MSU College of Law News
FOR IMMEDIATE RELEASE
May 18, 2010
CONTACT: ERIKA MARZORATI
MSU Law Professor a Leading Expert on Issue Headed to U.S. Supreme Court
East Lansing, MI – Michigan State University College of Law Professor Kevin Saunders, the nation's leading expert advocating restrictions on youth access to violent media, will likely play an important role in support of California's upcoming appeal before the U.S. Supreme Court.
The nation's highest court recently granted a writ of certiorari in Schwarzenegger v. Entertainment Merchants Association, agreeing to review the case during its 2010-11 session, which begins in October. The case involves a California statute prohibiting the sale of violent video games to anyone under the age of 18; industry groups challenged the law as a violation of the Free Speech Clause of the First Amendment. The U.S. Court of Appeals for the Ninth Circuit upheld the district court's ruling in favor of the software dealers, holding that the state did not present sufficient evidence directly linking violent video games with harm to minors.
In its petition, California argues that the lower court's application of a "strict scrutiny" standard was incorrect, and that the statute should be upheld as long as it was "not irrational for the legislature to find that exposure to material condemned by the statute is harmful to minors." The state further claims that the material in question–"patently offensive violence that appeals to a deviant or morbid interest and has no socially redeeming value for minors"–is no more entitled to Constitutional protection than is sexually explicit material.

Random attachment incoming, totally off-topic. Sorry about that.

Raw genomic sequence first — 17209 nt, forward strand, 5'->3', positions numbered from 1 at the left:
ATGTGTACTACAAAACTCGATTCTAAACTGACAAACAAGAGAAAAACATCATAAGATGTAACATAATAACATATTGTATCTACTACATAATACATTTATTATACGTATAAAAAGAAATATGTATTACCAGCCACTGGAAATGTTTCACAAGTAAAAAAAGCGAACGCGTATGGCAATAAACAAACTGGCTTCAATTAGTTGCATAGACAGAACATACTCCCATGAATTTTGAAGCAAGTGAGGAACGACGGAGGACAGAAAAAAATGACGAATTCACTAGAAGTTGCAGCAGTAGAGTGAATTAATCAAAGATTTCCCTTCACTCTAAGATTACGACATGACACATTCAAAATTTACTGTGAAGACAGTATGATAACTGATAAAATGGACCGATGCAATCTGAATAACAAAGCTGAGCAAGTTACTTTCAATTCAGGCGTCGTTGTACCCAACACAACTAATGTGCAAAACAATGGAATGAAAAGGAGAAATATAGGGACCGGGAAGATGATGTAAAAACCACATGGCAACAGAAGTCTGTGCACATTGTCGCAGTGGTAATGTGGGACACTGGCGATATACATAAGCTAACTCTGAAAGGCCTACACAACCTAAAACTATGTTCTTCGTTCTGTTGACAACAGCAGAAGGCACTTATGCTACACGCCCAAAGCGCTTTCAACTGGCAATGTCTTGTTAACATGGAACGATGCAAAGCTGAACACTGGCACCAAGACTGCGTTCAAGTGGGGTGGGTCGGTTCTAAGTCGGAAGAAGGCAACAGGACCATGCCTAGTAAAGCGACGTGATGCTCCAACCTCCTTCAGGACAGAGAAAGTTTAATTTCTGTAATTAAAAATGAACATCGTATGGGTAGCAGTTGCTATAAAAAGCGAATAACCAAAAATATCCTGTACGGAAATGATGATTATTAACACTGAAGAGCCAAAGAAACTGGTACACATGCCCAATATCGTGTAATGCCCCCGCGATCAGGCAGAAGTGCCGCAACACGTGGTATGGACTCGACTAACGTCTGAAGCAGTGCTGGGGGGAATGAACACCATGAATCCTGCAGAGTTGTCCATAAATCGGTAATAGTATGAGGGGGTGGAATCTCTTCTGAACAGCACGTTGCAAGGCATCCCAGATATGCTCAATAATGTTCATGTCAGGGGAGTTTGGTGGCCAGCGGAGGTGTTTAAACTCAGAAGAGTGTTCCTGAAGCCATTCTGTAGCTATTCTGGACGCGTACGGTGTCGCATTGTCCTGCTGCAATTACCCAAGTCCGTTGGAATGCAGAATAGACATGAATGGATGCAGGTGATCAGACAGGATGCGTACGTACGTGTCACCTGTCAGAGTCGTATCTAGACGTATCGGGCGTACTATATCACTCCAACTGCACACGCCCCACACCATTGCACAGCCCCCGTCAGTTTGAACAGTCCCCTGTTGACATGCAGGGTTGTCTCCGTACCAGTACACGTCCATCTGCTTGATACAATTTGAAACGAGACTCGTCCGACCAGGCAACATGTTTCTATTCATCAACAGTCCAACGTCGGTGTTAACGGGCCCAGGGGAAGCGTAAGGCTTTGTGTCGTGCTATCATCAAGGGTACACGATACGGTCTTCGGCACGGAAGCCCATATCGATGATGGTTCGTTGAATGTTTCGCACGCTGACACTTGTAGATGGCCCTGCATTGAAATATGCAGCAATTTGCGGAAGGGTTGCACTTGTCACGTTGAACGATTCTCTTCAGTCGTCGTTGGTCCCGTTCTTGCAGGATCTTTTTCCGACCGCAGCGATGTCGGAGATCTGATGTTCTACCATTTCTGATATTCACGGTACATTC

The California appellants' latter argument is bolstered by Professor Saunders' extensive scholarship on the issue. The author of Violence as Obscenity: Limiting the Media's First Amendment Protection and Saving Our Children from the First Amendment, Saunders has long contended that the obscenity exception to the First Amendment should be extended to violent material, as well as sexual content.
Laws such as California's, he said, recognize that parents should have primary responsibility for monitoring minors' access to violent media. "Parents need to play an active role in deciding what is appropriate for their children," Saunders explained. "This law would leave it to parents to buy the games they will allow their children to play, taking the decision out of the hands of retailers."
Professor Saunders testified during the 2005 California State Assembly Judiciary Committee hearings on the issue at the invitation of Leland Yee, who authored the bill and is now a California state senator. Saunders is expected either to serve as a consultant for the State of California as it prepares to argue its case before the U.S. Supreme Court, or to submit an amicus curiae brief in its support.
Several similar state statutes limiting the distribution of violent video games have been examined by federal courts of appeal; all were struck down as unconstitutional. "It is interesting that the Supreme Court granted certiorari here, despite the fact that there is no circuit split," said Saunders. "It leads one to believe that at least a few members of the Court think the circuits are wrong."
Professor Saunders, recently named the Charles Clarke Chair in Constitutional Law at Michigan State University College of Law, has also authored more than thirty law review and journal articles, seven book chapters, and numerous commentaries in legal and popular periodicals, most focusing on First Amendment issues involved in restricting youth access to violent media. Saunders has testified on the topic before U.S. House and Senate committees, as well as in front of the Michigan State Senate Judiciary Committee. He teaches a variety of courses and seminars on topics in Constitutional Law.
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